Making the Grades
So what happens between life and death? Nick Powell (Justin Chatwin) hasn't really thought much about it until he finds himself in the twilight zone between both realms. Only weeks away from high school graduation, the seemingly perfect student has a run in with the wrong crowd. Mistakenly accused of ratting them out to the police, he is attacked on a quiet street, brutally kicked and hit before ending up at the bottom of a sewage pipe.
But even after the severe gang thrashing, the golden boy, who supplements his allowance by writing and selling essays to his classmates, doesn't realize he is dead. Showing up at school, he can't understand why everyone ignores him, talking about him as if he weren't there. Only slowly does the high school senior begin to realize he is invisible to the other students, his mother and the world.
However, Nick isn't the only one who is invisible. The script is built around characters that are seen but never really noticed. Nick, who lost his father at age 13, sees his mom (Marcia Gay Hardin) as a cold, controlling woman without a shred of sympathy or compassion. Even after his own death, Nick blames her for his unhappy home life, never understanding the pain she is hiding. His schoolmate Annie (Margarita Levieva) is a defiant rebel who glowers from beneath her hood and inflicts painful penalties on anyone unwise enough to cross her path. Hanging out with a paroled con (Alex O'Loughin), her tough appearance and criminal actions conceal a horrible home life full of abuse and neglect. The real core of the characters unfolds as Officers Larson (Callum Keith Rennie) and Tunney (Michelle Harrison) begin their investigation.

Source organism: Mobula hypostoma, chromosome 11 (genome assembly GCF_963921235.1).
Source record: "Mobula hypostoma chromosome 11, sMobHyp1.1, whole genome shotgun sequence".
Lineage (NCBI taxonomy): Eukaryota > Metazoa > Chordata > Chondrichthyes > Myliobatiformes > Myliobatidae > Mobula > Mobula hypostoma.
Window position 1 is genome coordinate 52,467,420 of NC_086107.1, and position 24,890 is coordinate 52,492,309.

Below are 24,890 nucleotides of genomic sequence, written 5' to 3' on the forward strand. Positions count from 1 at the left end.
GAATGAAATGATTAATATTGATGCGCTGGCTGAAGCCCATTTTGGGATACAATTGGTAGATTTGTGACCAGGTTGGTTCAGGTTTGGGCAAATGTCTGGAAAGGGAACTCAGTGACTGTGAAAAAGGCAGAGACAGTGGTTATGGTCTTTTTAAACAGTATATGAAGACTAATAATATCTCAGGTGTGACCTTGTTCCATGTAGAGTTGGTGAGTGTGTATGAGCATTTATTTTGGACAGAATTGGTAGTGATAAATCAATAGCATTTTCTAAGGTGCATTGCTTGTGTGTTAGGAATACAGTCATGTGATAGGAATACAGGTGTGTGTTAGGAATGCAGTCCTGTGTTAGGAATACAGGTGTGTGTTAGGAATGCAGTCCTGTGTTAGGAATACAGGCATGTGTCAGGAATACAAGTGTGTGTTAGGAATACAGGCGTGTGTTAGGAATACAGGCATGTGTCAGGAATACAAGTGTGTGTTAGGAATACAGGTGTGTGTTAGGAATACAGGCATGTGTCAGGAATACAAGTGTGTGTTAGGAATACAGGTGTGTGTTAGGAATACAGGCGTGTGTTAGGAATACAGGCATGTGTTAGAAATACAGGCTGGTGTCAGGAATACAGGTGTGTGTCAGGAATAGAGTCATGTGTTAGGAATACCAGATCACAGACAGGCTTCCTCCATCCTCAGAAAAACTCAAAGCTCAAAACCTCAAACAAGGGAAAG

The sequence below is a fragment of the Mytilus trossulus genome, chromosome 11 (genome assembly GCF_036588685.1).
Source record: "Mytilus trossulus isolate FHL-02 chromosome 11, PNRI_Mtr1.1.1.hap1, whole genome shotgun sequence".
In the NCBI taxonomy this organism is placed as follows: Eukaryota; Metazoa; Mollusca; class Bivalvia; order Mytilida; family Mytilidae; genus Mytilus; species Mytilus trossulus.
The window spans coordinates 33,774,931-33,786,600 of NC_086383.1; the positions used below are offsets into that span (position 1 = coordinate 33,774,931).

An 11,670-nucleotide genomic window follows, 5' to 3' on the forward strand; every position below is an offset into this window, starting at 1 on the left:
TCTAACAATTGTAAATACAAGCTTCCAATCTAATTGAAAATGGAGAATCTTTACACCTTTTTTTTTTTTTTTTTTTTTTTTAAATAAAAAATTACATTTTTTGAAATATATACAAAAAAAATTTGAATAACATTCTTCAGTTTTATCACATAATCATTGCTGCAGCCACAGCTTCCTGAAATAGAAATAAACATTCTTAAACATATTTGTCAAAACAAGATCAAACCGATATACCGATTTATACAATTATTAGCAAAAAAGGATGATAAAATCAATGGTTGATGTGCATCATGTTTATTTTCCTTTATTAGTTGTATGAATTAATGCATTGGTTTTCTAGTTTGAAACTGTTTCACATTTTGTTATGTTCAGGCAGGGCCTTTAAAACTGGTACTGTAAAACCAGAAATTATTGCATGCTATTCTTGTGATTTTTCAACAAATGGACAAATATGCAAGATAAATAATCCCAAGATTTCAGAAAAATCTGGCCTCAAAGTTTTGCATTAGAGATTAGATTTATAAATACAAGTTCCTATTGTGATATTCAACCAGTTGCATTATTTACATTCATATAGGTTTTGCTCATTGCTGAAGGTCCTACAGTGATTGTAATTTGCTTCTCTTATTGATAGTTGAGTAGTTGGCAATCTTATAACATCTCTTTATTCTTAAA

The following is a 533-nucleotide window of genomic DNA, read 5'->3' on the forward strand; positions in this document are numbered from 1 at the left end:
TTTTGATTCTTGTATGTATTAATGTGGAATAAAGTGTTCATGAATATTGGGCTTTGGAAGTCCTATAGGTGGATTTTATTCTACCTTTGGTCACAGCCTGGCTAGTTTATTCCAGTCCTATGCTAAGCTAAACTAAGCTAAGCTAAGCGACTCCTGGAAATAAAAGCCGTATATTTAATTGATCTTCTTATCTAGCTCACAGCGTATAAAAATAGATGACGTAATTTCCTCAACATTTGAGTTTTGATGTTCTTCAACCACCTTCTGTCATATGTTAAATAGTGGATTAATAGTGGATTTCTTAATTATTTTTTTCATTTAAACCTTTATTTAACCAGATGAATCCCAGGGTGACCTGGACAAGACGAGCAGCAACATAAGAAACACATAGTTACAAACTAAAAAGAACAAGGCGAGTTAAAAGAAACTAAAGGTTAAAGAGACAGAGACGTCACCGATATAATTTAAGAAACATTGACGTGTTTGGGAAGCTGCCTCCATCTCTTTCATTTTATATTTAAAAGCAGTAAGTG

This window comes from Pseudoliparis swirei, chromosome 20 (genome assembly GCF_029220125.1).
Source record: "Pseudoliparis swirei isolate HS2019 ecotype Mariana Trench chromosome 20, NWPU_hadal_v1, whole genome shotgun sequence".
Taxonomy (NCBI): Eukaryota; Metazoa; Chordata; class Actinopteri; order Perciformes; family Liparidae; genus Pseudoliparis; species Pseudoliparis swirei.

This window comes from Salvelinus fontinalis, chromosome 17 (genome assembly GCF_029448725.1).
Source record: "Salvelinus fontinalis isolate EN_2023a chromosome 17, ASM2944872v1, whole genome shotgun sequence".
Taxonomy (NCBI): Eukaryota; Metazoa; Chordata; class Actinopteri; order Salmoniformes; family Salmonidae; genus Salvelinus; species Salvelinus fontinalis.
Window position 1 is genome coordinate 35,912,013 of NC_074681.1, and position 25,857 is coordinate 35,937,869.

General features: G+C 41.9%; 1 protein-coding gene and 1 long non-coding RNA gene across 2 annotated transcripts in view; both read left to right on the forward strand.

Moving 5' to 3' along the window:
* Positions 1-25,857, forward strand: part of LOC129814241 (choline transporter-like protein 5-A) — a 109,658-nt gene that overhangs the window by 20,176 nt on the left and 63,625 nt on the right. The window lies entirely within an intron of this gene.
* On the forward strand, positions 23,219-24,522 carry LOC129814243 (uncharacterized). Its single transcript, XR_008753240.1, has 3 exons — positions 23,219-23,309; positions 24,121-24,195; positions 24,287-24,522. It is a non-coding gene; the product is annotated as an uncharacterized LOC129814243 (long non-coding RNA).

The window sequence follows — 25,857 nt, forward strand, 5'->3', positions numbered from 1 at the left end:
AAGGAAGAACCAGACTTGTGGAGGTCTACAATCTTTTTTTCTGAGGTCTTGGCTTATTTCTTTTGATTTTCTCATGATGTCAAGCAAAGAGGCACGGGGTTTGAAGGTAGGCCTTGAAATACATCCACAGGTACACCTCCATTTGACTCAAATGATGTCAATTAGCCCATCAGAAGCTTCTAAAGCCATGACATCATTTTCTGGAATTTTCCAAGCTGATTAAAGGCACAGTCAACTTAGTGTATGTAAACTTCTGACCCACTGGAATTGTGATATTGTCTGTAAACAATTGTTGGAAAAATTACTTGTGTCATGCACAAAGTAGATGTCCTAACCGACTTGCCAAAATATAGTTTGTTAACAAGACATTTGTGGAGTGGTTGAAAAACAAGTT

This detective-style screenplay has more depth than the average teen horror film, avoiding unnecessary special effects as well as the usual jump scenes and gory ghosts. Instead, it focuses more on the unveiling of the characters and the emotional consequences for the perpetrators. Still, the movie has plenty of violent incidents, like when bullies corral a boy in the school bathroom, using knives to encourage him to pay an overdue debt. Brutal beatings and close-range shootings are also portrayed with bloody results, and personal lives are torn apart by family fights, a suicide attempt and out-of-control criminals.
Living in a separate dimension, the unseen Nick tries to work his way back to the world of the living -- but to do so he has to catch the attention of someone who's already there. Based on a Swedish film, the chilling storyline has a promising premise, however the graphic violence may have many parents choosing to leave this movie on the unseen list.
Discussion Ideas After The Movie
Teaching ideas and topics to discuss about The Invisible.
People notice but don’t really see one another in this film. In what ways are the characters invisible to each other? How do their attitudes about each other change once they see the real person?
The public images and private lives of the characters are often very different. How do those differences keep people from connecting in meaningful ways? How has Annie’s public persona changed since elementary school? In what ways has Nick changed?